“Stalk the gaps. Squeak into a gap in the soil, turn, and
unlock—more than a maple—a universe.”
—Annie Dillard, Pilgrim at Tinker Creek
1. A day is an opaque thing, clear enough in the light but slightly muddled upon closer examination. The neighbor drops off a bag of surplus apples. “I can’t eat all these,” she says. Even heavy lines across her elderly face become beautiful when she smiles. They remind us of our too-quickly passing days, and that one day we’ll need to smile like that to be called beautiful too.
2. Rural, thy name is Exploit: potholed, graveled, narrow. So drive the other route. That road is your friend. Quiet, slowly, as you like it—a rising road. Trees flail their empty greetings. Tiny shoots supple and green. There’s rich deep land along the way.
3. My farmer tells me that kerosene, diesel fuel, and jet fuel are nearly the same, and all, with small alterations, can be used in our truck. “Will it fly, then?” I ask. He groans an acquired sound gained after several decades of hearing such intellectually stimulating questions.
4. A hike along these trails worries me little, though the mangy coyotes, rabid raccoon on the highway, dead red fox with bite marks in its side, occasional reports of mountain lions and black bears a county or two away, newly introduced wolves—these leave me thoughtful. I pack Mace and a knife, a dreaded cartridged weapon. I carry a cellphone and a big bad stick. I refuse to be stupid and vulnerable. I respect nature and fear that which considers me a threat or a conquest. We grow not only corn, but endless hills and trees, and nature-turned-predator when an apex stalks. Have you too heard the cry of a puma at dusk?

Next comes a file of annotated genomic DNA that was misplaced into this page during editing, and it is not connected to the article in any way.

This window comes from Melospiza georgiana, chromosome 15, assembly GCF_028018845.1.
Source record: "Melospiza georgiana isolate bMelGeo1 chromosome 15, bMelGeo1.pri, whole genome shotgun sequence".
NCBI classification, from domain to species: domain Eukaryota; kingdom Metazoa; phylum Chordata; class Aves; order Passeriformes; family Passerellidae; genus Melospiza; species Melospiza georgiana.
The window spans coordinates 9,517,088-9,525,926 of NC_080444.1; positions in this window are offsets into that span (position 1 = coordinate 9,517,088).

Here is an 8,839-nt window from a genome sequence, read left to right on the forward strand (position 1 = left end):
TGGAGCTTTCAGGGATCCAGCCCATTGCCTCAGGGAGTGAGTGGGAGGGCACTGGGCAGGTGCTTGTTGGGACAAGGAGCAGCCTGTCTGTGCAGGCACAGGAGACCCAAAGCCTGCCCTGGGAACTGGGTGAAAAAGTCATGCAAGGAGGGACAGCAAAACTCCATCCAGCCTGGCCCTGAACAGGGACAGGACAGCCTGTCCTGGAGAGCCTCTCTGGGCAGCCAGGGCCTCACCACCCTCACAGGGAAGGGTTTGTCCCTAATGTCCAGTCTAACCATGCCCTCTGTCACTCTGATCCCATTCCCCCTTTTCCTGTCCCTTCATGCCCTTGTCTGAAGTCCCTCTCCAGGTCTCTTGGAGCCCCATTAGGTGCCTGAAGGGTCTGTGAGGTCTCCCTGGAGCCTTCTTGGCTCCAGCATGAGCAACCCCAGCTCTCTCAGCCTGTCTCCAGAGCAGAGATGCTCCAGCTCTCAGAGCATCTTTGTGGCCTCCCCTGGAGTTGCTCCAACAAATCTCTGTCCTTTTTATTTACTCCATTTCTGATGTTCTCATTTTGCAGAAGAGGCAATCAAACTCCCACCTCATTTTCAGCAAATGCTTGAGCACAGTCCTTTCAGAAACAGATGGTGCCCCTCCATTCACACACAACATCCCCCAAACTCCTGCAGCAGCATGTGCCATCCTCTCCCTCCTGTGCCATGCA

5. The darkness coughs up wild, thick and heavy in the black. Coyotes, dogs, coyote dogs. Fifty shades of cry. Oh my oh my oh my. More happens at night. Day-things are prettier, most work happens at the lighting of the land, the viewing of a scene, but darkness has a sound too.
6. Deer jump out on nights like this; the glare of headlights blinds them. Once a deer and I ran side by side down the highway a few feet, me in my car, and it on the hoof. When I slowed down it passed in front of me by a mere few inches; I could have stroked its muzzle. When animals move indiscriminately and show themselves, a storm is coming. They know to prepare, make a grocery list, and find a hotel room.
7. When power lines or telephone lines infringe upon tree growth, the tree that stood in the same spot for the past few decades is mutilated rather than the lines more thoughtfully placed. Our row of arborvitae has suffered the indignity of gross impairment and has become a ridiculous testament to convenience.
8. Early Spring, and the hearth’s warm, welcome home, soup and bread, sit here, farmer. Each lifted eye and please come back, grand.
9. Tricking a barn cat into a pet carrier is like luring a Baptist into a Catholic Church: difficult but not impossible. Our two mice hunters keep the rodents at bay in a barn swarming with corn for the chickens. I devise new methods each year to tempt them, one by one, into a small box for a short ride to save their hides from disease. Two cats, two trips, many tricks.
10. Only Divinity can daub a sunset like this; only Providence can turquoise this sky. The underbelly of God is pink and ruffly. These wisps extrude a theology deep with forgiveness, wide with love. The turquoise is the most startling of all, contrasted as it is by a fiery salmon headdress of Incan proportion. It’s all a circle. The high moon slings far, and the black night dives deep while the coyotes croon their ancient song.